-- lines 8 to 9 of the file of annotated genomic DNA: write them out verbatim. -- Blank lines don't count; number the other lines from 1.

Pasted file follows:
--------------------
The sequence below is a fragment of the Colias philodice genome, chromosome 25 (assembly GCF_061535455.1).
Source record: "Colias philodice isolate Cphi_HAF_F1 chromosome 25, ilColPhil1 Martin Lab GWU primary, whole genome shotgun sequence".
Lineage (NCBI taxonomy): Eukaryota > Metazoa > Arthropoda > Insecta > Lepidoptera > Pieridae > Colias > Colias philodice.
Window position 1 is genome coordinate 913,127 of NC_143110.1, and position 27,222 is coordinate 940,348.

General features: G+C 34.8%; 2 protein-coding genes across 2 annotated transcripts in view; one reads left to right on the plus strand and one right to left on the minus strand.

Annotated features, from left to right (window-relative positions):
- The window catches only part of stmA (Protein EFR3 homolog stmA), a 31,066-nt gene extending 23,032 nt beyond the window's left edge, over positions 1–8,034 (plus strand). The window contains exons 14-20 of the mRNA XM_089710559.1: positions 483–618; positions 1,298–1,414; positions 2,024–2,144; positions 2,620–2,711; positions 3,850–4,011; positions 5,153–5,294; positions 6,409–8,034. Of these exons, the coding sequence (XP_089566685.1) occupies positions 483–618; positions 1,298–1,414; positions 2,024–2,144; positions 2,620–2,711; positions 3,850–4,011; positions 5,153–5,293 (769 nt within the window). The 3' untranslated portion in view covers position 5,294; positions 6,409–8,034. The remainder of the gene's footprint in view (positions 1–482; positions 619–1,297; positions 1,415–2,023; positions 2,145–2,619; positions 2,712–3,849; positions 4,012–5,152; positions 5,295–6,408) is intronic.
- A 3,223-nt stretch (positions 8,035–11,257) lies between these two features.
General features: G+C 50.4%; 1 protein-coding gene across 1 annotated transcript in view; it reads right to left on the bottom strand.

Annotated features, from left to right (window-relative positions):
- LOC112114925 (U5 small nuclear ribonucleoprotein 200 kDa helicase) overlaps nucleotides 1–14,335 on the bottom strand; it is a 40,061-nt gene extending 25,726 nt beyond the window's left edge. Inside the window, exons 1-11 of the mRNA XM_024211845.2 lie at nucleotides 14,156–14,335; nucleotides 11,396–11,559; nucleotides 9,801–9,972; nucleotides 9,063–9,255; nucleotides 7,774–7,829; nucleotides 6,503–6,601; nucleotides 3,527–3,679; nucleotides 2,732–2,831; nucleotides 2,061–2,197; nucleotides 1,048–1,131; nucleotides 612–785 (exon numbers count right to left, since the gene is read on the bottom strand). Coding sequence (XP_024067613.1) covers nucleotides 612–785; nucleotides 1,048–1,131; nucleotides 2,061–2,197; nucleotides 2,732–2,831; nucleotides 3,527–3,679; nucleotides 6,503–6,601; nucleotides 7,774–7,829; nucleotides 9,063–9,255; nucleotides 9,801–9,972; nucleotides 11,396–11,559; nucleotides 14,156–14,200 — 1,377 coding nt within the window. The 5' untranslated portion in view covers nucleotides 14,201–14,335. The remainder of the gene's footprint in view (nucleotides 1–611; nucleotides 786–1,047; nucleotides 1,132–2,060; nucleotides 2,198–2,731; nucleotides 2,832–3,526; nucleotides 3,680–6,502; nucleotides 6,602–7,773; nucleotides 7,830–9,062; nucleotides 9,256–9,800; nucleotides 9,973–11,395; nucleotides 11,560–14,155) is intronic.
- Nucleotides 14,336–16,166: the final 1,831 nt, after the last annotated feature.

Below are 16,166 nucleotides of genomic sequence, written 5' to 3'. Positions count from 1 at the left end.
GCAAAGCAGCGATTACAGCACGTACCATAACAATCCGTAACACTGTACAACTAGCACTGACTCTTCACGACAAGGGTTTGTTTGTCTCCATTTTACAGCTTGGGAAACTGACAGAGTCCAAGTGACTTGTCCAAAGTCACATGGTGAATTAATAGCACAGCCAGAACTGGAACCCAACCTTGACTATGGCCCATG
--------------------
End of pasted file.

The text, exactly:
- A 3,223-nt stretch (positions 8,035–11,257) lies between these two features.
General features: G+C 50.4%; 1 protein-coding gene across 1 annotated transcript in view; it reads right to left on the bottom strand.